Continental shift: How the stars aligned for Europe
1 A cop in the right place at the right time . . .
Rory McIlroy had mixed up his tee-time for Sunday’s singles with Keegan Bradley, misinterpreting the texted time on his phone. He was casually making his way out of the hotel when his manager Conor Ridge got through to tell him he had 25 minutes to make his tee-time.
Fortunately for McIlroy, a state trooper was parked outside the hotel and switched on the flashing lights to get him to Medinah on time. If he had missed his tee time by less than five minutes, he would have lost the first hole. Any longer, and he would have been disqualified. McIlroy won 2 and 1.
2 A shank in the wrong place at the wrong time. . .
On the eight tee, Webb Simpson – one-up on Ian Poulter – shanked his tee-shot into the trees on the right which led to a bogey four. “He was under pressure. I knew he felt really uncomfortable at that point. I felt if I could just get my nose in front I could win, and that was what was required. There were the other guys on the front of that leaderboard all up, and I was done and I felt, ‘If I can turn thus match, if we can win the first five games, then we’re in front.’ All of a sudden 10-6 to them is 11-10 to us. That feeds the other guys for them to get some inspiration and finish the job.” Poulter won by two holes.
3 A putt in a million .. . .
Justin Rose was one down to Phil Mickelson standing on the 17th green and faced with a 40-foot putt with a severe left-to-right break. Rose – who sank an eight-footer on the 16th to halve the hole – had watched Mickelson almost hole-out with a chip shot and then proceeded to roll in the birdie putt. “I buried it on top of him, that was one of the best feelings of my life to make that putt.” On the 18th, Rose stood over a birdie putt to win the match. Just before he made the birdie putt, he glanced down at his left sleeve to see the silhouette of Seve Ballesteros.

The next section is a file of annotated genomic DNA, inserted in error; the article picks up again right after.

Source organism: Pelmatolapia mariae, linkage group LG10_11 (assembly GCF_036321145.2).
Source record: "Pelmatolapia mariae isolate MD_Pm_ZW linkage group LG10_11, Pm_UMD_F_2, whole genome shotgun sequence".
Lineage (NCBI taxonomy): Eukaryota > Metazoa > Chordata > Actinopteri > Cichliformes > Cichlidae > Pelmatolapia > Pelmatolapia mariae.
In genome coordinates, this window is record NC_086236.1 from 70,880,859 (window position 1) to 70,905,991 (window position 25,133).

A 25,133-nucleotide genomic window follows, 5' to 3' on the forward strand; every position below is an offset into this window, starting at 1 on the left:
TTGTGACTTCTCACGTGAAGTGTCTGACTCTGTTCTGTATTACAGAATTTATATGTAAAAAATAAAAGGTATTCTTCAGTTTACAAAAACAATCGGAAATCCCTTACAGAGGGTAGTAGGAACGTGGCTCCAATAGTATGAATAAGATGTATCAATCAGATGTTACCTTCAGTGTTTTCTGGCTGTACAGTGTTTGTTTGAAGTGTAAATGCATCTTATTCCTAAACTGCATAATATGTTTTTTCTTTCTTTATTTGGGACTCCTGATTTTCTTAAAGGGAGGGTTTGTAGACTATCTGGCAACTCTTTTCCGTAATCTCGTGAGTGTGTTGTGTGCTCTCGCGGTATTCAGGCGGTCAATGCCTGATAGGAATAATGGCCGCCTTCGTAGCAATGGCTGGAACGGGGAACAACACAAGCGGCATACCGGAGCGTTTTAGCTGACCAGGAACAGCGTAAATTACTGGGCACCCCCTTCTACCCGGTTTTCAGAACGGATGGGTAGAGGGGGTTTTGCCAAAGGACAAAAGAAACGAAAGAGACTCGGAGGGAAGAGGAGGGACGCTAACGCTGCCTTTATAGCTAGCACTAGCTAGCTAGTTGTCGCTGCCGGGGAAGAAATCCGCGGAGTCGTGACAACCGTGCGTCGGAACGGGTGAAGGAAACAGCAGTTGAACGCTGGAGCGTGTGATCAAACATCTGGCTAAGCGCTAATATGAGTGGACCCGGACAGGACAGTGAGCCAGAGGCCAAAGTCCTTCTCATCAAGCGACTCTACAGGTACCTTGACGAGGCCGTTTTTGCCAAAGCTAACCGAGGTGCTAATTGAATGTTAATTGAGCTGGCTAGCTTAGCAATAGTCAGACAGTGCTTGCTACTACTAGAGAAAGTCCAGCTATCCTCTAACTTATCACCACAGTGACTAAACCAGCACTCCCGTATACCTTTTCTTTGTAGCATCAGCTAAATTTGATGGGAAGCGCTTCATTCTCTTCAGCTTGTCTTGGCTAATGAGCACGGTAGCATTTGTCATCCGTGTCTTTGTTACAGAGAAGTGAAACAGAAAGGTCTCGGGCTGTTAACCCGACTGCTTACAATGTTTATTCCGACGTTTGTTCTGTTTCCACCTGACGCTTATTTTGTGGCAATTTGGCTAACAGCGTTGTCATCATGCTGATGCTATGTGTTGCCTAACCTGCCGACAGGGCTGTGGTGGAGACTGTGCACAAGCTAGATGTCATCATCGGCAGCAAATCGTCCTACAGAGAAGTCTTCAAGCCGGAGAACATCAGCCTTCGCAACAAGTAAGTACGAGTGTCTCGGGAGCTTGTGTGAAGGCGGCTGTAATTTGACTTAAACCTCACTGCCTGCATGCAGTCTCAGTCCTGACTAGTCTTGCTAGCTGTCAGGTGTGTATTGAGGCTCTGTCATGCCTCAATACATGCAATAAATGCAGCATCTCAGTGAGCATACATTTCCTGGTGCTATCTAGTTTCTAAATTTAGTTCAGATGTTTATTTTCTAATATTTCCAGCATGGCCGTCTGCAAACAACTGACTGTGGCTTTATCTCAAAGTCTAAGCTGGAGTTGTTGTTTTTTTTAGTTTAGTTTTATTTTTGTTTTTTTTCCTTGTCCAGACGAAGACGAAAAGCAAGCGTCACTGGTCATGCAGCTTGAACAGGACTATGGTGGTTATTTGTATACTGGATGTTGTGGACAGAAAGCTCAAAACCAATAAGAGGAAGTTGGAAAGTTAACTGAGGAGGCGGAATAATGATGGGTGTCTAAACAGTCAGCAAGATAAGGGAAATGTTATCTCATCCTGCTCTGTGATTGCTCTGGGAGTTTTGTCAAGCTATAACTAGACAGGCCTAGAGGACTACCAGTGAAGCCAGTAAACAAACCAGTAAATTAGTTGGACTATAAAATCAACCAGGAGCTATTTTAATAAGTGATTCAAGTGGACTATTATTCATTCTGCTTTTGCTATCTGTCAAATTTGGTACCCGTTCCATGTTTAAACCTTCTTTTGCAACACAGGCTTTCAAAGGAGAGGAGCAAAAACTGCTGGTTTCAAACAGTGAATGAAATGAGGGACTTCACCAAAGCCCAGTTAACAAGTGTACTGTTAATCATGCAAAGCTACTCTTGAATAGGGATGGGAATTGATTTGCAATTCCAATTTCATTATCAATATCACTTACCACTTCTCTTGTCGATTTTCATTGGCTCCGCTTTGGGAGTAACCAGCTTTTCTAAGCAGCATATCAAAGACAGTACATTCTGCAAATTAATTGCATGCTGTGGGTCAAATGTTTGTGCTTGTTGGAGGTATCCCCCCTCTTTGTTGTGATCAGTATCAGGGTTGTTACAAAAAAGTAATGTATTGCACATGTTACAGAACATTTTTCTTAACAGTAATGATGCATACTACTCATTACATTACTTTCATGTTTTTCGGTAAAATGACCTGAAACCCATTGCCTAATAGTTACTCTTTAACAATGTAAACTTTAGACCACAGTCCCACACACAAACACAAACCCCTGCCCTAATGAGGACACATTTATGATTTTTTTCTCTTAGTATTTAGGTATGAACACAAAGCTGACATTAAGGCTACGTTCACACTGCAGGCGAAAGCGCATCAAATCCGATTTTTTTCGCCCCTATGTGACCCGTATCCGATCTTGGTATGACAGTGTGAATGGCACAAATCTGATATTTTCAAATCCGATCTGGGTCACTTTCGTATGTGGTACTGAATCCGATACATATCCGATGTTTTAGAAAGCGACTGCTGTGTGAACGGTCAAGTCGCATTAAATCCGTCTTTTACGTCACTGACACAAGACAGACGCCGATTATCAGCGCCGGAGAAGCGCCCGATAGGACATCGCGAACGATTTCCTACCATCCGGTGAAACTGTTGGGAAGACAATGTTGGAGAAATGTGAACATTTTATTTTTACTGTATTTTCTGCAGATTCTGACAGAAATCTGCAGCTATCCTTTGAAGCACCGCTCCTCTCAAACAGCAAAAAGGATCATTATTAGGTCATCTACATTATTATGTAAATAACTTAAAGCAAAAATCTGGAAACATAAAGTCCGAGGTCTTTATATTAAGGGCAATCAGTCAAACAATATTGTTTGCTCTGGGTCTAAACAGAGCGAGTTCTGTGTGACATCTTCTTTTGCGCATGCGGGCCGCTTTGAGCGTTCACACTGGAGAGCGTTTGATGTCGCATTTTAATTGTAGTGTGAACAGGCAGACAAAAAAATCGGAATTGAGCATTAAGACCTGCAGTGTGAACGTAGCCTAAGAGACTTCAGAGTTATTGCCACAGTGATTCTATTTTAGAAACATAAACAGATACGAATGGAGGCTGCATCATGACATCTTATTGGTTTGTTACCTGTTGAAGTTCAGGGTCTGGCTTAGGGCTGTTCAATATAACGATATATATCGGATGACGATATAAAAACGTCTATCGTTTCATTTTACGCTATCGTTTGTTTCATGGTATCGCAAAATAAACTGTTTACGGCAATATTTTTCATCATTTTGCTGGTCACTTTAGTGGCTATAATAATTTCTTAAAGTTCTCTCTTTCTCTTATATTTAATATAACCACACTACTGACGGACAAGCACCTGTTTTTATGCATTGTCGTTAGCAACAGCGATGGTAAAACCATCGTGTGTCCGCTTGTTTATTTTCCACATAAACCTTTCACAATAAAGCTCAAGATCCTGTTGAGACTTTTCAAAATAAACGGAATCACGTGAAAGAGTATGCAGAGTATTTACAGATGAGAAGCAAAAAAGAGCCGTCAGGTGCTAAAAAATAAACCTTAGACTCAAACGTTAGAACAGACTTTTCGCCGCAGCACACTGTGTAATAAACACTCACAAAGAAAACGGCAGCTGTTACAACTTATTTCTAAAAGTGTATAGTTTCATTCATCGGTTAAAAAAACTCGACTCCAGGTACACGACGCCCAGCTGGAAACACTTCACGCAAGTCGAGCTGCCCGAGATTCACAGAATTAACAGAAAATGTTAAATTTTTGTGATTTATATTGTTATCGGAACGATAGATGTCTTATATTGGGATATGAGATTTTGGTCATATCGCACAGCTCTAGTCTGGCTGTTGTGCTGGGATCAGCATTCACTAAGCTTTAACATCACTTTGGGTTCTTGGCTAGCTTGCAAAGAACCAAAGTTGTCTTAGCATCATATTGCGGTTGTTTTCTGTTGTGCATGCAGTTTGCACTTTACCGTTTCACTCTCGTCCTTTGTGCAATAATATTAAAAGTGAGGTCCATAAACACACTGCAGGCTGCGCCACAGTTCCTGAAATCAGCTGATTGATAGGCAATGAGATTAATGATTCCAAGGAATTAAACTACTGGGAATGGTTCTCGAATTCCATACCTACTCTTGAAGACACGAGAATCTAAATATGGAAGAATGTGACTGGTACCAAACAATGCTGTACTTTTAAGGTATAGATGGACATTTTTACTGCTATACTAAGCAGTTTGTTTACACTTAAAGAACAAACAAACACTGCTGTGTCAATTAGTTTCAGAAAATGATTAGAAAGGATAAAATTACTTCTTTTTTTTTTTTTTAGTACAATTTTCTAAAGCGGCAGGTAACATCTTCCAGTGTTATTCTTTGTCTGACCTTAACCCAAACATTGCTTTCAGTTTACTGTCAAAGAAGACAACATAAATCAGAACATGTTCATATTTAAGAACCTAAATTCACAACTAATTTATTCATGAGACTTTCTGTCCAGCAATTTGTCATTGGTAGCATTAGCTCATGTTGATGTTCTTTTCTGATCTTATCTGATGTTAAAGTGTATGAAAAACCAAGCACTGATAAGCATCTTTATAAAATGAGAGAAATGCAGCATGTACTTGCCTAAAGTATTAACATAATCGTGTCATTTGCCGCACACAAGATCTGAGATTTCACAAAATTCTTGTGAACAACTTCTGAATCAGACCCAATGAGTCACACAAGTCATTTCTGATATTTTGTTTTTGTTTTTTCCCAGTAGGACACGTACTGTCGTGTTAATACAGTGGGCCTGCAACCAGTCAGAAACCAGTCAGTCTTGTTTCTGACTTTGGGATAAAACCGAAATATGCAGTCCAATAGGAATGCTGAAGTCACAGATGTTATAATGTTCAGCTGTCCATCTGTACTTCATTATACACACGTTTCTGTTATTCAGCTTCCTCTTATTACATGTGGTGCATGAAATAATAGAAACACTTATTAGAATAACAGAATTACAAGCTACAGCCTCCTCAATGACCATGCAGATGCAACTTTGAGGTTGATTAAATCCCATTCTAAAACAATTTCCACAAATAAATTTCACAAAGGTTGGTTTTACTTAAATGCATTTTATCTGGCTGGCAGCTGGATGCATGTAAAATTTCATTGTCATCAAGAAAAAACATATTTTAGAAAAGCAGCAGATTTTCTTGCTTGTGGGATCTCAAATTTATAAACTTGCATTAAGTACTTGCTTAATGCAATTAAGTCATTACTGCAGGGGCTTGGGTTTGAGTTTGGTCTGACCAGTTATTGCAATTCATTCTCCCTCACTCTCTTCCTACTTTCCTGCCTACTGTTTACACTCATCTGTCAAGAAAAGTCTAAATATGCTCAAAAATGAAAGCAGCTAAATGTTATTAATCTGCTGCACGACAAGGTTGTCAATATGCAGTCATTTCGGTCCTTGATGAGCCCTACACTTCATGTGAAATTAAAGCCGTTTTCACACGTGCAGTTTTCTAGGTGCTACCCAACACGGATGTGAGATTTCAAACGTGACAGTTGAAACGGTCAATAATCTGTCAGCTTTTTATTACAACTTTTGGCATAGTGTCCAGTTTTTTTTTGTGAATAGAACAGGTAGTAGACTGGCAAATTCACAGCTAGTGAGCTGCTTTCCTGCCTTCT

4 A cold, cold putter . ..
Jim Furyk held a one hole lead over Sergio Garcia playing the 17th hole. As it transpired, this singles match came down to a series of missed putts, both by Furyk, on the 17th and 18th greens. On the 17th, Furyk’s tee-shot finished in a bunker and he splashed out to 12 feet but missed the par save. On the 18th, he hit an approach to the back of the green: his first putt finished eight feet beyond the hole, and he missed the par save back.
5 A thinned chip shot
Steve Stricker’s tee-shot to the 17th finished up a matter of feet over the back of the green. Stricker – who failed to muster a point – then caught his chip shot a little thin and it ran seven feet by the hole. His par putt back rimmed the hole. It gave Martin Kaymer a one-up lead playing the last and the German duly finished the job (bravely holing his par putt on the 18th) to win his singles and retain the trophy for Europe.
6 A concession from Tiger. . .
With Europe having retained the Ryder Cup with Kaymer’s win bringing the team’s total to 14 points, Francesco Molinari ensured it became a win rather than merely retaining the trophy. The Italian found the green from a fairway bunker; Tiger Woods missed the green from the fairway.
Woods’s chip hit the hole but he missed the par putt back. He conceded Molinari his short putt to give Europe overall victory.
– PHILIP REID